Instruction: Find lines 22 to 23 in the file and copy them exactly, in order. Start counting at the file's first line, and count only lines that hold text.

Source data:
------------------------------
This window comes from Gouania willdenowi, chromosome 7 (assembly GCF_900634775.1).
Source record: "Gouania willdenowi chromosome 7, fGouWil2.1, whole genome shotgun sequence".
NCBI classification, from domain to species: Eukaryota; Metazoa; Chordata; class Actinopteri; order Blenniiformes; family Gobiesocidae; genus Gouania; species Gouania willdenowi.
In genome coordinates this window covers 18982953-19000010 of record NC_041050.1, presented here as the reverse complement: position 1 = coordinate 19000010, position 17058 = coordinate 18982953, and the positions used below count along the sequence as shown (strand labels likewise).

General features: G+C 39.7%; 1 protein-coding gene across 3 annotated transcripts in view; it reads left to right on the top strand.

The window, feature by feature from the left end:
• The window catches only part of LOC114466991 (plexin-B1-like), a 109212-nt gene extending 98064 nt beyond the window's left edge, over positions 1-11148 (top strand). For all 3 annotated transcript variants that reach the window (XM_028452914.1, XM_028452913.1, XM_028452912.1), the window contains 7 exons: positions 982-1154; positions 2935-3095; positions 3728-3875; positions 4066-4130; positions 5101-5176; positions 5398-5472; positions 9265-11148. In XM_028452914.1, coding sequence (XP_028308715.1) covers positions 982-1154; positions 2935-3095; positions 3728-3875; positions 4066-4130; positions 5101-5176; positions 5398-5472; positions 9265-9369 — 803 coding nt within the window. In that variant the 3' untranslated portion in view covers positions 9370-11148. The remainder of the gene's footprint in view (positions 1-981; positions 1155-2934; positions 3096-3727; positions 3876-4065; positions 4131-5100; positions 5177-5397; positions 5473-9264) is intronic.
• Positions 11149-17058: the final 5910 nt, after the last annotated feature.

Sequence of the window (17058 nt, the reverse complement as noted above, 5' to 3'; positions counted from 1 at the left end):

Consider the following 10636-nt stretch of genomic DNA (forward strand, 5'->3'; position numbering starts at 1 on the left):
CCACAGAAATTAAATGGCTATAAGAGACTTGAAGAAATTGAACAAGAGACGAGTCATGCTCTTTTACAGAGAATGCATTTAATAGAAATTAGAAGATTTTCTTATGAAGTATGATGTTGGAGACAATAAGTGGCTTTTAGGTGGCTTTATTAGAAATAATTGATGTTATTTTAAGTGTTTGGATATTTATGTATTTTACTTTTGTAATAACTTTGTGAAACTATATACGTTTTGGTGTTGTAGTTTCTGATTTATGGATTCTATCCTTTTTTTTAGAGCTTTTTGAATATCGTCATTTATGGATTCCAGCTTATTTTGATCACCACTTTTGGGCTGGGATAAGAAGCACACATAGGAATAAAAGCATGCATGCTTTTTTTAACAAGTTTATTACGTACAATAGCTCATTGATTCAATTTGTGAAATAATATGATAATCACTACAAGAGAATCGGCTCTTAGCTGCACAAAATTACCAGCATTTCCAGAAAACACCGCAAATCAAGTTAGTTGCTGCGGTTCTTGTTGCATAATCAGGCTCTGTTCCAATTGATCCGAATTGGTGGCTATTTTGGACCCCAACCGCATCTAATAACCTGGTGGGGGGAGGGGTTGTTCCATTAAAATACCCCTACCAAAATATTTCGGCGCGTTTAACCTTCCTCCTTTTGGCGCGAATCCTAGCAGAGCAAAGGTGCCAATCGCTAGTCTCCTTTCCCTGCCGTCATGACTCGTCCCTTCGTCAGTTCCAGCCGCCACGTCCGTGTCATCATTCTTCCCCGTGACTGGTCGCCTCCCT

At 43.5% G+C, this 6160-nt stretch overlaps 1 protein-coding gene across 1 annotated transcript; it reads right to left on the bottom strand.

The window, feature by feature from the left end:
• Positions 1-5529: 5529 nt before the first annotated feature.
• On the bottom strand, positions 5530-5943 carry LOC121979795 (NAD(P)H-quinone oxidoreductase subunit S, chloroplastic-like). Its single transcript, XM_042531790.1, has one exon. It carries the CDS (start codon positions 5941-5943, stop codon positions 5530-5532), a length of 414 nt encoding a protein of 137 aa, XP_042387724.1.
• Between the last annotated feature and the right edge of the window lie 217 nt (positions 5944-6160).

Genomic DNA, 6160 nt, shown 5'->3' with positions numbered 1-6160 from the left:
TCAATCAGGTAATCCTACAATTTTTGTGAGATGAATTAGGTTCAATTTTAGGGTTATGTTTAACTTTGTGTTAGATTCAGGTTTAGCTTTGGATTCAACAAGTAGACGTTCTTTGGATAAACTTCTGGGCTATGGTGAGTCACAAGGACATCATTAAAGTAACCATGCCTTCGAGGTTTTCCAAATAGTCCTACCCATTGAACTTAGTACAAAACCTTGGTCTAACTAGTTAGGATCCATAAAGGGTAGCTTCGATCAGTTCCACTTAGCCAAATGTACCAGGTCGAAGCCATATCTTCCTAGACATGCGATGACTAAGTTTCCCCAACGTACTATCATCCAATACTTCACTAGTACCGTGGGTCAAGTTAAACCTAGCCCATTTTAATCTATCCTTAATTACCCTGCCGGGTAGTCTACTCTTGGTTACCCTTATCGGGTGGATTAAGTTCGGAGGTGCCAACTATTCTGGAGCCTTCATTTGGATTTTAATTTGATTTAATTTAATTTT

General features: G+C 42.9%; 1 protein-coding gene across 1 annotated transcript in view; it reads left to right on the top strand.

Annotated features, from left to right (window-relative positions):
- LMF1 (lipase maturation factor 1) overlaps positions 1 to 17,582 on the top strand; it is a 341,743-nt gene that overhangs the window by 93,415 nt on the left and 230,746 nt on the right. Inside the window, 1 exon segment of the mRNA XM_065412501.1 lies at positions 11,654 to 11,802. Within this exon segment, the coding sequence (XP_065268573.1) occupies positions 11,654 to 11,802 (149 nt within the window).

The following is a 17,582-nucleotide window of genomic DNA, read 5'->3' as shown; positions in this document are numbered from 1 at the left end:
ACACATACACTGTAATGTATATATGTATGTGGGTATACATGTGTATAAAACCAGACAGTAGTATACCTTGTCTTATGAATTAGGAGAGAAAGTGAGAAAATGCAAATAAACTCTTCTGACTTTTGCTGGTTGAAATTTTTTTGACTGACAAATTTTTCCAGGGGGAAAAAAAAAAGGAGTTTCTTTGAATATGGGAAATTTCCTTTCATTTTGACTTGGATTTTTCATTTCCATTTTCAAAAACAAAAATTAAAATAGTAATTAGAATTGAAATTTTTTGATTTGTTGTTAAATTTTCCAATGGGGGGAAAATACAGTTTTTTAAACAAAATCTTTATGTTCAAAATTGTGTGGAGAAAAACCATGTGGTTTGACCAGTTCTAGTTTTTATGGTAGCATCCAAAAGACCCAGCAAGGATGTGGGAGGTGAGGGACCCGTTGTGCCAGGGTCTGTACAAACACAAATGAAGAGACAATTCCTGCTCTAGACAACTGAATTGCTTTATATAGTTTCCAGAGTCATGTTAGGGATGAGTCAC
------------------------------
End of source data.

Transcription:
The following is a 17,582-nucleotide window of genomic DNA, read 5'->3' as shown; positions in this document are numbered from 1 at the left end:
ACACATACACTGTAATGTATATATGTATGTGGGTATACATGTGTATAAAACCAGACAGTAGTATACCTTGTCTTATGAATTAGGAGAGAAAGTGAGAAAATGCAAATAAACTCTTCTGACTTTTGCTGGTTGAAATTTTTTTGACTGACAAATTTTTCCAGGGGGAAAAAAAAAAGGAGTTTCTTTGAATATGGGAAATTTCCTTTCATTTTGACTTGGATTTTTCATTTCCATTTTCAAAAACAAAAATTAAAATAGTAATTAGAATTGAAATTTTTTGATTTGTTGTTAAATTTTCCAATGGGGGGAAAATACAGTTTTTTAAACAAAATCTTTATGTTCAAAATTGTGTGGAGAAAAACCATGTGGTTTGACCAGTTCTAGTTTTTATGGTAGCATCCAAAAGACCCAGCAAGGATGTGGGAGGTGAGGGACCCGTTGTGCCAGGGTCTGTACAAACACAAATGAAGAGACAATTCCTGCTCTAGACAACTGAATTGCTTTATATAGTTTCCAGAGTCATGTTAGGGATGAGTCAC